Review: BEAST STALKER 証人 (2008) | Casey's Movie Mania | Movie Reviews, Features & Others

Wednesday, 28 April 2010

Review: BEAST STALKER 証人 (2008)

Review: BEAST STALKER 証人 (2008)

BEAST STALKER begins promising enough with Sergeant Tong (Nicholas Tse), a no-nonsense and hot-tempered cop and his older partner, Sun (Liu Kai-Chi) engages in an intense car chase with a dangerous criminal Cheung Yat-Tung (Keung Ho-Man). However, Tong and Sun ends up in a spectacular POV, slow-motion crash involving four vehicles and multiple individuals taking place in the intersection. With Sun suffering from broken leg and trapped inside their overturned vehicle, the bloodied Tong who is all dazed still able to crawl out and stops Cheung's getaway by firing a couple of shots at their escaping vehicle. But little he does know that he has unexpectedly shot a young girl named Yee (Wong Sum-Yin) held inside the trunk, who later dies from the bullet wounds. Flash forward months later, we learn that Cheung is about to serve his sentence in prison for his part in an armed robbery that led to the getaway and the massive car crash. And the barrister happens to be Ann Gao (Zhang Jingchu), a divorced mother of twins, one of whom was Yee, who ended up dead in an accidental shot by Tong. During that particular months, Tong has spent his time befriended the other twin, Ling (Wong Suet-Yin) and is still racked with guilt over his responsibility of causing Yee's death. But in the event of Mother's day celebration in Ling's school, she ends up being kidnapped by Hung (Nick Cheung), who was hired by Cheung to extort Ann into destroying the crucial evidence (the blood sample) linked to his crime. Ann, in turn, afraid not to lose her remaining daughter, agrees not informing the police and agrees to do what Cheung wants her to do. However, Tong, who also happened to be there during the kidnapping scene, is determined to make sure that he will get Ling back into safety at all cost.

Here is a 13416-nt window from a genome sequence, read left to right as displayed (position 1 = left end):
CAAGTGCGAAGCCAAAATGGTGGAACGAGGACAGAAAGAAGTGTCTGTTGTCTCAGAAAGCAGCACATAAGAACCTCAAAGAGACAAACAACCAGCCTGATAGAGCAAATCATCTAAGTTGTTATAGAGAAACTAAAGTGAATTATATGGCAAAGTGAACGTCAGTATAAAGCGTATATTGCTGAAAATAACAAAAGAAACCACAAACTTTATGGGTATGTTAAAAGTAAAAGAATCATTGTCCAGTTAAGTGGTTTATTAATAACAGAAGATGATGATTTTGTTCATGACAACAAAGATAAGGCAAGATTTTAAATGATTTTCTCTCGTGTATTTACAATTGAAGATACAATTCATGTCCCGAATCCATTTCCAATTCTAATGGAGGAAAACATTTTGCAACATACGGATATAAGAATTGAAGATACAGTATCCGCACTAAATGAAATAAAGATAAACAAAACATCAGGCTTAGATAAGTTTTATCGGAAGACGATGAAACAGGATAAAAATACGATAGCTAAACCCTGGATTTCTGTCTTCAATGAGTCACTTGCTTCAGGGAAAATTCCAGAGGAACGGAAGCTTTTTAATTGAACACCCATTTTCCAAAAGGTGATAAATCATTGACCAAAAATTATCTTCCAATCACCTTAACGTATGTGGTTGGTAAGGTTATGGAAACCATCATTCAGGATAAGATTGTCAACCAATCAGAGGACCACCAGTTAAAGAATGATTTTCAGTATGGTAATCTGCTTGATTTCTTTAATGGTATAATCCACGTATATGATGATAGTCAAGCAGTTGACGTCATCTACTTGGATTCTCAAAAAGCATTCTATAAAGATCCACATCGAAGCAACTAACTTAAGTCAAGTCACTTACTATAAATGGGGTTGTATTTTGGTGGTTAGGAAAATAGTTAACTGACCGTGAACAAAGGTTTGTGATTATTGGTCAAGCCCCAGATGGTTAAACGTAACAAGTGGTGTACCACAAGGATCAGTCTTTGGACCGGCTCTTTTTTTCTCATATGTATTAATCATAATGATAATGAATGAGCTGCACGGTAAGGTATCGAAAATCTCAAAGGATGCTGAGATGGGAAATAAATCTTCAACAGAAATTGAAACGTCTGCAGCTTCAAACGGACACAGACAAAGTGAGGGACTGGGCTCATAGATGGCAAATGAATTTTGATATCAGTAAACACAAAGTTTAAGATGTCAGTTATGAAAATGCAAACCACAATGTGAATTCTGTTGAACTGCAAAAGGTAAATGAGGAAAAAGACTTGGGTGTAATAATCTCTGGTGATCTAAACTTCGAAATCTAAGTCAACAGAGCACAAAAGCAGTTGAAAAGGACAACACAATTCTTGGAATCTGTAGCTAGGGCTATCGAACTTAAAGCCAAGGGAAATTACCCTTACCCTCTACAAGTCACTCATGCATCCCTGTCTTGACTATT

REVIEW: For every Hong Kong cinema enthusiasts, Dante Lam is forever best known for his 1998's career-defining and award-winning BEAST COPS, in which he has hardly topped ever since.

His latest movie, BEAST STALKER, comes close to return to form but it's hardly the kind of BEAST COPS-level one might expect. 

Still, it is nonetheless a solid and effective genre movie that delivers enough amount of action, intensity and suspense to be entertained for. Pity, though, the movie is also too melodramatic for its own good. 

The best thing about Dante Lam and Jack Ng's screenplay is the way they tell a familiar storyline in a refreshing perspective by overlapping three separate stories (Tong, Ann and Cheung's point-of-view) that are both dense and complexly structured. Earlier in the movie, the story is engaging enough to hold viewers' attention and perceptions by including a series of unannounced flashbacks that seems to be taking place in the present, but they are hardly confusing at all since Lam and Ng cleverly blend this kind of tricky plotting device effortlessly. 

Adding the solid credit is the complex web of relationships of how Lam and Ng depicted both side of the characters with equal flair. Speaking of characters, the cast is excellent: Nicholas Tse plays his familiar hot-tempered cop role with such genuine aura, while Zhang Jingchu is similarly credible as the emotionally depressed barrister. But it is Nick Cheung, who simply excels as the repellent, one-eyed killer who may have been despicable but a plausible human being with sympathetic value. 

All the technical credits are top-notch, including Stephen Tung Wai's intense action choreography and Lam's direction is noteworthy, in which he uses handheld camera technique to give the movie a gritty and realistic feel. 

But too bad he can't sustain his movie as he eventually gets overcooked with all the promises delivered earlier and ends up everything being too melodramatic for the rest of the portions. The ending, which featured the weepy Tong is especially near intolerable. 

Still, given the lacklustre year of Hong Kong cinema, this is as good as it gets.

BEAST STALKER is almost a return to form for Dante Lam with an excellent cast and solid action choreography but suffered heavily from the overly-melodramatic tone.

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